In LQTS, QT prolongation can lead to polymorphic ventricular tachycardia, or torsade de pointes, which itself may lead to ventricular fibrillation and sudden cardiac death. Torsade de pointes is widely thought to be triggered by reactivation of calcium channels, reactivation of a delayed sodium current, or a decreased outward potassium current that results in early afterdepolarization (EAD), in a condition with enhanced TDR usually associated with a prolonged QT interval. TDR serves as a functional reentry substrate to maintain torsade de pointes. TDR not only provides a substrate for reentry but also increases the likelihood of EAD, the triggering event for torsade de pointes, by prolonging the time window for calcium channels to remain open. Any additional condition that accelerates the reactivation of calcium channels (eg, increased sympathetic tone), increases the risk of EAD.

LQTS has been recognized as mainly Romano-Ward syndrome (ie, familial occurrence with autosomal dominant inheritance, QT prolongation, and ventricular tachyarrhythmias) or as Jervell and Lang-Nielsen (JLN) syndrome (ie, familial occurrence with autosomal recessive inheritance, congenital deafness, QT prolongation, and ventricular arrhythmias). Two other syndromes are described, namely, Andersen syndrome and Timothy syndrome, though some debate centers on whether they should be included in LQTS.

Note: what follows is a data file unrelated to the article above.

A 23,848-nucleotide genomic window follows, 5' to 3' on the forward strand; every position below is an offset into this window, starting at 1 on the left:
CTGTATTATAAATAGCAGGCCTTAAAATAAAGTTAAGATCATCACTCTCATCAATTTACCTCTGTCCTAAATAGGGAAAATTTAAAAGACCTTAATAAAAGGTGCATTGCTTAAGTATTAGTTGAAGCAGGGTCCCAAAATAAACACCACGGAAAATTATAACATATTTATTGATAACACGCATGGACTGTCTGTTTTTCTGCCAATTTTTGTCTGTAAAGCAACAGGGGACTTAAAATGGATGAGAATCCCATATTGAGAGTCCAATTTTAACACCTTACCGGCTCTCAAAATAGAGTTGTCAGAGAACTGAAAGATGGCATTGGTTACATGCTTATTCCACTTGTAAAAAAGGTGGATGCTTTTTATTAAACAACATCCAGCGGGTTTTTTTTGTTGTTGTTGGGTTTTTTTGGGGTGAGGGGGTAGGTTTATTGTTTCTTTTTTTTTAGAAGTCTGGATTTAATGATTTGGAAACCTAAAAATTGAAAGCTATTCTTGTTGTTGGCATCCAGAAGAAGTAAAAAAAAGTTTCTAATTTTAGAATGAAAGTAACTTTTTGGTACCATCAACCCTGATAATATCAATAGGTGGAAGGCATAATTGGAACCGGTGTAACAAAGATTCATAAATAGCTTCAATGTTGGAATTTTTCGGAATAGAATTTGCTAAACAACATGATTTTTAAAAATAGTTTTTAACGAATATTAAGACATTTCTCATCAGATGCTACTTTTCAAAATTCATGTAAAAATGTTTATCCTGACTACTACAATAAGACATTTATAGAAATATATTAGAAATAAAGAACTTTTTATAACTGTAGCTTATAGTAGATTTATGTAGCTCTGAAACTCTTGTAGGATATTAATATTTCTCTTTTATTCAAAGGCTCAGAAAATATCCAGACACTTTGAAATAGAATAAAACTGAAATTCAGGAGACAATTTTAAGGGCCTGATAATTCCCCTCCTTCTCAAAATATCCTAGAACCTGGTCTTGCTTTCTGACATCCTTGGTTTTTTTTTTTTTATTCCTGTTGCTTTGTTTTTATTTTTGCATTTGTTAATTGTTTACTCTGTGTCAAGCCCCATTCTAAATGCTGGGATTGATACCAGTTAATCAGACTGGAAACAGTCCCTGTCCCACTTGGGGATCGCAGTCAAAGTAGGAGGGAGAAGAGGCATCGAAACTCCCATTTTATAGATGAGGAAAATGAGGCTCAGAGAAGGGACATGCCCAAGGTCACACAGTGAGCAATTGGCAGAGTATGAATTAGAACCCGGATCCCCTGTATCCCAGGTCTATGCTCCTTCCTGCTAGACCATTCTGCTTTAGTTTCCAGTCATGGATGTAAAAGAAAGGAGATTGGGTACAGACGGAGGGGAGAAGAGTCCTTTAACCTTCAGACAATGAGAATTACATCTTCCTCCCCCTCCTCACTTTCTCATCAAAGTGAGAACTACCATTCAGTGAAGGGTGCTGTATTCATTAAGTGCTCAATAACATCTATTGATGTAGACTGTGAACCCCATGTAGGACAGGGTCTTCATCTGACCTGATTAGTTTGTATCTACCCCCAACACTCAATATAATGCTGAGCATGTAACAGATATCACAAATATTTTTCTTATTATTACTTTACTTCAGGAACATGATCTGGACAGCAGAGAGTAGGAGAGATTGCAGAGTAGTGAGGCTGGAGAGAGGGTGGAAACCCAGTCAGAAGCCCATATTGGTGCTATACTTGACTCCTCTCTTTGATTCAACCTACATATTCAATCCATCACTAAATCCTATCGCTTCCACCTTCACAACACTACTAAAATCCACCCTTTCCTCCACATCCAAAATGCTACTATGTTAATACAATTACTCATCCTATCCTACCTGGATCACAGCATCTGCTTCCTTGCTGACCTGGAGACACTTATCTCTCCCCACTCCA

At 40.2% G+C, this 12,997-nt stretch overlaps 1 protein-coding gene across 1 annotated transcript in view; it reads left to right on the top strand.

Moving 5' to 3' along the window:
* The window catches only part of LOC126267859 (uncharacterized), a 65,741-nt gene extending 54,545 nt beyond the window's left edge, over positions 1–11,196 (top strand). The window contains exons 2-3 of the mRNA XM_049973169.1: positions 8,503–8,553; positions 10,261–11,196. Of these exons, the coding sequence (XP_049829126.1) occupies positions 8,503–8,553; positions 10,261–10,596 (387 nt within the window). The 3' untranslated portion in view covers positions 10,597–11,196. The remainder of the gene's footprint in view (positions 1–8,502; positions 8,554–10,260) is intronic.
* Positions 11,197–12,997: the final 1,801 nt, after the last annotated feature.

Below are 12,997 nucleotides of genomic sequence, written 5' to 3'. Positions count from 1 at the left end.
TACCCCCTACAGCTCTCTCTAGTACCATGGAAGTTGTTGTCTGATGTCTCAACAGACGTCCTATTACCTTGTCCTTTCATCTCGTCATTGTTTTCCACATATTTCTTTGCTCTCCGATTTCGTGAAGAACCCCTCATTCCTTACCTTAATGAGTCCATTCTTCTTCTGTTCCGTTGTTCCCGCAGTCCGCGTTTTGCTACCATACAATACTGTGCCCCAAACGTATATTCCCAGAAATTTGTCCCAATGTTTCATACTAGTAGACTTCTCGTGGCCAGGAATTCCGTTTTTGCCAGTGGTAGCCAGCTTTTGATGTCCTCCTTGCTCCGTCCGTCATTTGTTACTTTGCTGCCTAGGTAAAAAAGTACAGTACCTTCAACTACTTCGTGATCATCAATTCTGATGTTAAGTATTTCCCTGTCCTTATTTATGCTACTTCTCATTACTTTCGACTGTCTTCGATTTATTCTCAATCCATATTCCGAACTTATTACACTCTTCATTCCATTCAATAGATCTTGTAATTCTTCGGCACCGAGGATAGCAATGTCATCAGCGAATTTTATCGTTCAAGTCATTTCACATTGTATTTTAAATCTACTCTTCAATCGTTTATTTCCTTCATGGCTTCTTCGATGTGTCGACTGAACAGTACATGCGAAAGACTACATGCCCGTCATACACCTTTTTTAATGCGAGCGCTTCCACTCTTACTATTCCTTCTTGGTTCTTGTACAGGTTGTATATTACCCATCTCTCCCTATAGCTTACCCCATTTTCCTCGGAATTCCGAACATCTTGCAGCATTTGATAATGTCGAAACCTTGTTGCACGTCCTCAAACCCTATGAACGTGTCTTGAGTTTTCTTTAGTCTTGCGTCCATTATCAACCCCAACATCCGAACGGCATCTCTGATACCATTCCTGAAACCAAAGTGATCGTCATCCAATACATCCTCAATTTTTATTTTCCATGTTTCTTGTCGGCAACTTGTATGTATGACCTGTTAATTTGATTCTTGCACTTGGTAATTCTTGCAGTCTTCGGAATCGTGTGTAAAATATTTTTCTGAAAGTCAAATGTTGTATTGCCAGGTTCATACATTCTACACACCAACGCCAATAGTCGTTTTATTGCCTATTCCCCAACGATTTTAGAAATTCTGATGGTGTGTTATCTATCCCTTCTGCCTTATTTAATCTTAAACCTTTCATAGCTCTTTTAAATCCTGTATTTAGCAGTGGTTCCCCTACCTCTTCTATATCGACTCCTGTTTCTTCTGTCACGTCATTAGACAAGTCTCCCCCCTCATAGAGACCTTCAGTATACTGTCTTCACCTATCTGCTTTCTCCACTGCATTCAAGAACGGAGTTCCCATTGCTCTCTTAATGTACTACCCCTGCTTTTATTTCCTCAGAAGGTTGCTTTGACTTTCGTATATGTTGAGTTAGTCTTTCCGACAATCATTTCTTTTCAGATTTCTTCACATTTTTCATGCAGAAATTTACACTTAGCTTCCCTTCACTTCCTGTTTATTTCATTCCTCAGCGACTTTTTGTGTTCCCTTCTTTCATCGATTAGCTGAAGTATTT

LQTS is caused by mutations of the genes for cardiac potassium, sodium, or calcium ion channels; 10 genes have been identified. Based on this genetic background, 6 types of Romano-Ward syndrome, 1 type of Andersen syndrome and 1 type of Timothy syndrome, and 2 types of JLN syndrome are identified

LQT1, LQT2, and LQT3 account for most cases of LQTS, with estimated prevalences of 45%, 45%, and 7%, respectively. In LQTS, QT prolongation is due to overload of myocardial cells with positively charged ions during ventricular repolarization. In LQT1, LQT2, LQT5, LQT6, and LQT7, potassium ion channels are blocked, they open with a delay, or they are open for a shorter period than they are in normally functioning channels. These changes decrease the potassium outward current and prolong repolarization.